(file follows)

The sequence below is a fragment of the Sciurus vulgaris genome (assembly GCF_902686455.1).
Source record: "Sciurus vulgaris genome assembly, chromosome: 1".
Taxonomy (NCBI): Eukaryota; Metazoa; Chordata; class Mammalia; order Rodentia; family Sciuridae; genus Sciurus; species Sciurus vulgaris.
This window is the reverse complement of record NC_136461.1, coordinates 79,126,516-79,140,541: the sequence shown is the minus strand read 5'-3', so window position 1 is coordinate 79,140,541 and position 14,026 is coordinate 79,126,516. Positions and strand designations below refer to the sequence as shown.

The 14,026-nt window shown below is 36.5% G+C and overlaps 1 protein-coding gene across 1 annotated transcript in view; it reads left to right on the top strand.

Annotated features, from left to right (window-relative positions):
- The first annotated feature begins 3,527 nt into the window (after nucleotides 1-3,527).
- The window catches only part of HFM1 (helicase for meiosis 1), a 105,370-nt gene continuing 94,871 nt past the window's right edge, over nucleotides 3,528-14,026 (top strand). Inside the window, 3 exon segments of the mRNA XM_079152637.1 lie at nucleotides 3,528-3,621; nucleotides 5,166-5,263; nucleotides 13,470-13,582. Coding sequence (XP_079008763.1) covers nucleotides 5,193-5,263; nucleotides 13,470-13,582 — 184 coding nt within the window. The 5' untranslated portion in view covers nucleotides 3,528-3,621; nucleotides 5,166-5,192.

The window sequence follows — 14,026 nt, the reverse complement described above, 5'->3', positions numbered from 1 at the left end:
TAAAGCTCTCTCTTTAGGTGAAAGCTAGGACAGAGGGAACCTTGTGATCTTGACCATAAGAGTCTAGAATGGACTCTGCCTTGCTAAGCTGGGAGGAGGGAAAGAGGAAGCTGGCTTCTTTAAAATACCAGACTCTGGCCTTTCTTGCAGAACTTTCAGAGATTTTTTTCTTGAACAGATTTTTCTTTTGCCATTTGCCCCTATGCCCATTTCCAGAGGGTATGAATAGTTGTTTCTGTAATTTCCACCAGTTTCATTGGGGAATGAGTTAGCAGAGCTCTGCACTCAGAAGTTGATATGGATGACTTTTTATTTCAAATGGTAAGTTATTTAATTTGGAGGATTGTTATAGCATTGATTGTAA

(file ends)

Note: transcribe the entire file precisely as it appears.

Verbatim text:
The sequence below is a fragment of the Sciurus vulgaris genome (assembly GCF_902686455.1).
Source record: "Sciurus vulgaris genome assembly, chromosome: 1".
Taxonomy (NCBI): Eukaryota; Metazoa; Chordata; class Mammalia; order Rodentia; family Sciuridae; genus Sciurus; species Sciurus vulgaris.
This window is the reverse complement of record NC_136461.1, coordinates 79,126,516-79,140,541: the sequence shown is the minus strand read 5'-3', so window position 1 is coordinate 79,140,541 and position 14,026 is coordinate 79,126,516. Positions and strand designations below refer to the sequence as shown.

The 14,026-nt window shown below is 36.5% G+C and overlaps 1 protein-coding gene across 1 annotated transcript in view; it reads left to right on the top strand.

Annotated features, from left to right (window-relative positions):
- The first annotated feature begins 3,527 nt into the window (after nucleotides 1-3,527).
- The window catches only part of HFM1 (helicase for meiosis 1), a 105,370-nt gene continuing 94,871 nt past the window's right edge, over nucleotides 3,528-14,026 (top strand). Inside the window, 3 exon segments of the mRNA XM_079152637.1 lie at nucleotides 3,528-3,621; nucleotides 5,166-5,263; nucleotides 13,470-13,582. Coding sequence (XP_079008763.1) covers nucleotides 5,193-5,263; nucleotides 13,470-13,582 — 184 coding nt within the window. The 5' untranslated portion in view covers nucleotides 3,528-3,621; nucleotides 5,166-5,192.

The window sequence follows — 14,026 nt, the reverse complement described above, 5'->3', positions numbered from 1 at the left end:
TAAAGCTCTCTCTTTAGGTGAAAGCTAGGACAGAGGGAACCTTGTGATCTTGACCATAAGAGTCTAGAATGGACTCTGCCTTGCTAAGCTGGGAGGAGGGAAAGAGGAAGCTGGCTTCTTTAAAATACCAGACTCTGGCCTTTCTTGCAGAACTTTCAGAGATTTTTTTCTTGAACAGATTTTTCTTTTGCCATTTGCCCCTATGCCCATTTCCAGAGGGTATGAATAGTTGTTTCTGTAATTTCCACCAGTTTCATTGGGGAATGAGTTAGCAGAGCTCTGCACTCAGAAGTTGATATGGATGACTTTTTATTTCAAATGGTAAGTTATTTAATTTGGAGGATTGTTATAGCATTGATTGTAA